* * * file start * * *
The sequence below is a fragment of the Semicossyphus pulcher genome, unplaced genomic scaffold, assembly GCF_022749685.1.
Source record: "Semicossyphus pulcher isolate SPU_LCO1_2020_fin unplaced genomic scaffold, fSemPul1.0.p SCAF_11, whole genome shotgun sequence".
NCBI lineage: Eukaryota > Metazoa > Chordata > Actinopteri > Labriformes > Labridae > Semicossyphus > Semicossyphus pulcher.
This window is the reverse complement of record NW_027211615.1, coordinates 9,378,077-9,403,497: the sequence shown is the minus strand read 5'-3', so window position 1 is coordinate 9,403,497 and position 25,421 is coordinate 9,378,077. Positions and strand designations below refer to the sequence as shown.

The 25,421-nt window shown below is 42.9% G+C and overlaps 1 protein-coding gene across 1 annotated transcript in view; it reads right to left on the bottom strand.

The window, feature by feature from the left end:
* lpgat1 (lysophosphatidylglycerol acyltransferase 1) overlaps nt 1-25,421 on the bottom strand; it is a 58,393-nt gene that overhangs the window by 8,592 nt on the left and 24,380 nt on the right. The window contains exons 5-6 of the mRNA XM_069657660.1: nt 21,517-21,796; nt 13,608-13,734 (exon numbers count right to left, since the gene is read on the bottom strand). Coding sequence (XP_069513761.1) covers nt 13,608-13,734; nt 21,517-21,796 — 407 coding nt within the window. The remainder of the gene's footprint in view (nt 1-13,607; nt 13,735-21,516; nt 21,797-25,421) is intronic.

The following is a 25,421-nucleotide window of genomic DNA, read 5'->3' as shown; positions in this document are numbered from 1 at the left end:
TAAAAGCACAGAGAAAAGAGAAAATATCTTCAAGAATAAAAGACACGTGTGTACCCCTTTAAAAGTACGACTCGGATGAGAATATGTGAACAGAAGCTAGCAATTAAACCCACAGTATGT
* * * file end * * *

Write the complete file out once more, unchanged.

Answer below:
The sequence below is a fragment of the Semicossyphus pulcher genome, unplaced genomic scaffold, assembly GCF_022749685.1.
Source record: "Semicossyphus pulcher isolate SPU_LCO1_2020_fin unplaced genomic scaffold, fSemPul1.0.p SCAF_11, whole genome shotgun sequence".
NCBI lineage: Eukaryota > Metazoa > Chordata > Actinopteri > Labriformes > Labridae > Semicossyphus > Semicossyphus pulcher.
This window is the reverse complement of record NW_027211615.1, coordinates 9,378,077-9,403,497: the sequence shown is the minus strand read 5'-3', so window position 1 is coordinate 9,403,497 and position 25,421 is coordinate 9,378,077. Positions and strand designations below refer to the sequence as shown.

The 25,421-nt window shown below is 42.9% G+C and overlaps 1 protein-coding gene across 1 annotated transcript in view; it reads right to left on the bottom strand.

The window, feature by feature from the left end:
* lpgat1 (lysophosphatidylglycerol acyltransferase 1) overlaps nt 1-25,421 on the bottom strand; it is a 58,393-nt gene that overhangs the window by 8,592 nt on the left and 24,380 nt on the right. The window contains exons 5-6 of the mRNA XM_069657660.1: nt 21,517-21,796; nt 13,608-13,734 (exon numbers count right to left, since the gene is read on the bottom strand). Coding sequence (XP_069513761.1) covers nt 13,608-13,734; nt 21,517-21,796 — 407 coding nt within the window. The remainder of the gene's footprint in view (nt 1-13,607; nt 13,735-21,516; nt 21,797-25,421) is intronic.

The following is a 25,421-nucleotide window of genomic DNA, read 5'->3' as shown; positions in this document are numbered from 1 at the left end:
TAAAAGCACAGAGAAAAGAGAAAATATCTTCAAGAATAAAAGACACGTGTGTACCCCTTTAAAAGTACGACTCGGATGAGAATATGTGAACAGAAGCTAGCAATTAAACCCACAGTATGT